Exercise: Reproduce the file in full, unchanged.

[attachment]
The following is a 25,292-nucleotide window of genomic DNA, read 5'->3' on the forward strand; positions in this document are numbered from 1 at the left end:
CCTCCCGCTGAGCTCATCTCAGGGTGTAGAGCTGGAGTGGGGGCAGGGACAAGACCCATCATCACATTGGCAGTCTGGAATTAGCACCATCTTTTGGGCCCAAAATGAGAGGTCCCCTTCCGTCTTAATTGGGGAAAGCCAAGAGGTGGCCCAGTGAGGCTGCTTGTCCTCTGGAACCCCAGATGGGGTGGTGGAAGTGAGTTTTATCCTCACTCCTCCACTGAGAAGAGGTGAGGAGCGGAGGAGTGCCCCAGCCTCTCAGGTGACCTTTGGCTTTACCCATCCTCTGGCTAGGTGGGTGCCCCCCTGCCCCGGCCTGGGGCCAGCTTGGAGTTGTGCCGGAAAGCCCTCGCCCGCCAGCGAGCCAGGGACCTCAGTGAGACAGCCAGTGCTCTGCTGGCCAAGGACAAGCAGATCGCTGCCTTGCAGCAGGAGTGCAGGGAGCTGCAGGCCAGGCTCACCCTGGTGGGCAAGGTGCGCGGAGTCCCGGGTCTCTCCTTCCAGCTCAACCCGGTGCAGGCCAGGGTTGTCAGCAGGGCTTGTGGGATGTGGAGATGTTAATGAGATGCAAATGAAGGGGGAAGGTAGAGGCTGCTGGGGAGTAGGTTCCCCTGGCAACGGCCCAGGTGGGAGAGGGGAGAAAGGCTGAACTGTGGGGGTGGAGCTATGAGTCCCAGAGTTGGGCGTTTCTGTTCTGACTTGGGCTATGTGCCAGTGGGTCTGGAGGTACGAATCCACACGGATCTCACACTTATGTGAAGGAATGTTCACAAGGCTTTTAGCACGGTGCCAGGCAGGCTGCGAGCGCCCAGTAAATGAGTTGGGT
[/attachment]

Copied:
The following is a 25,292-nucleotide window of genomic DNA, read 5'->3' on the forward strand; positions in this document are numbered from 1 at the left end:
CCTCCCGCTGAGCTCATCTCAGGGTGTAGAGCTGGAGTGGGGGCAGGGACAAGACCCATCATCACATTGGCAGTCTGGAATTAGCACCATCTTTTGGGCCCAAAATGAGAGGTCCCCTTCCGTCTTAATTGGGGAAAGCCAAGAGGTGGCCCAGTGAGGCTGCTTGTCCTCTGGAACCCCAGATGGGGTGGTGGAAGTGAGTTTTATCCTCACTCCTCCACTGAGAAGAGGTGAGGAGCGGAGGAGTGCCCCAGCCTCTCAGGTGACCTTTGGCTTTACCCATCCTCTGGCTAGGTGGGTGCCCCCCTGCCCCGGCCTGGGGCCAGCTTGGAGTTGTGCCGGAAAGCCCTCGCCCGCCAGCGAGCCAGGGACCTCAGTGAGACAGCCAGTGCTCTGCTGGCCAAGGACAAGCAGATCGCTGCCTTGCAGCAGGAGTGCAGGGAGCTGCAGGCCAGGCTCACCCTGGTGGGCAAGGTGCGCGGAGTCCCGGGTCTCTCCTTCCAGCTCAACCCGGTGCAGGCCAGGGTTGTCAGCAGGGCTTGTGGGATGTGGAGATGTTAATGAGATGCAAATGAAGGGGGAAGGTAGAGGCTGCTGGGGAGTAGGTTCCCCTGGCAACGGCCCAGGTGGGAGAGGGGAGAAAGGCTGAACTGTGGGGGTGGAGCTATGAGTCCCAGAGTTGGGCGTTTCTGTTCTGACTTGGGCTATGTGCCAGTGGGTCTGGAGGTACGAATCCACACGGATCTCACACTTATGTGAAGGAATGTTCACAAGGCTTTTAGCACGGTGCCAGGCAGGCTGCGAGCGCCCAGTAAATGAGTTGGGT